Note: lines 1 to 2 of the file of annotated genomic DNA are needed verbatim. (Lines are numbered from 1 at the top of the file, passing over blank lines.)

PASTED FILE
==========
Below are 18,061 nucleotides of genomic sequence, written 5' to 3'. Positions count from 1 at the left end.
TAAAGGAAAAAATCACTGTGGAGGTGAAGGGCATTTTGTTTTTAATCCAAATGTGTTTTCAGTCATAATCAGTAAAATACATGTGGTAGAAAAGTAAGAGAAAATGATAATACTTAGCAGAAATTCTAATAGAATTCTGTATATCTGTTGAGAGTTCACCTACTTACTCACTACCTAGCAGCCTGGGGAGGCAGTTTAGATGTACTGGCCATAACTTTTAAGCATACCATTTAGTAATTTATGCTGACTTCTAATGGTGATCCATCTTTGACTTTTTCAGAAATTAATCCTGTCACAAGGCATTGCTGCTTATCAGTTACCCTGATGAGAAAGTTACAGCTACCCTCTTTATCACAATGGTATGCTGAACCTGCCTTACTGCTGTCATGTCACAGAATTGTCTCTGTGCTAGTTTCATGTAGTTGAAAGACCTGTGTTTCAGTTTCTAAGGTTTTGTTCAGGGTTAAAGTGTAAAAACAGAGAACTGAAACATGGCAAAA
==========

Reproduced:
Below are 18,061 nucleotides of genomic sequence, written 5' to 3'. Positions count from 1 at the left end.
TAAAGGAAAAAATCACTGTGGAGGTGAAGGGCATTTTGTTTTTAATCCAAATGTGTTTTCAGTCATAATCAGTAAAATACATGTGGTAGAAAAGTAAGAGAAAATGATAATACTTAGCAGAAATTCTAATAGAATTCTGTATATCTGTTGAGAGTTCACCTACTTACTCACTACCTAGCAGCCTGGGGAGGCAGTTTAGATGTACTGGCCATAACTTTTAAGCATACCATTTAGTAATTTATGCTGACTTCTAATGGTGATCCATCTTTGACTTTTTCAGAAATTAATCCTGTCACAAGGCATTGCTGCTTATCAGTTACCCTGATGAGAAAGTTACAGCTACCCTCTTTATCACAATGGTATGCTGAACCTGCCTTACTGCTGTCATGTCACAGAATTGTCTCTGTGCTAGTTTCATGTAGTTGAAAGACCTGTGTTTCAGTTTCTAAGGTTTTGTTCAGGGTTAAAGTGTAAAAACAGAGAACTGAAACATGGCAAAA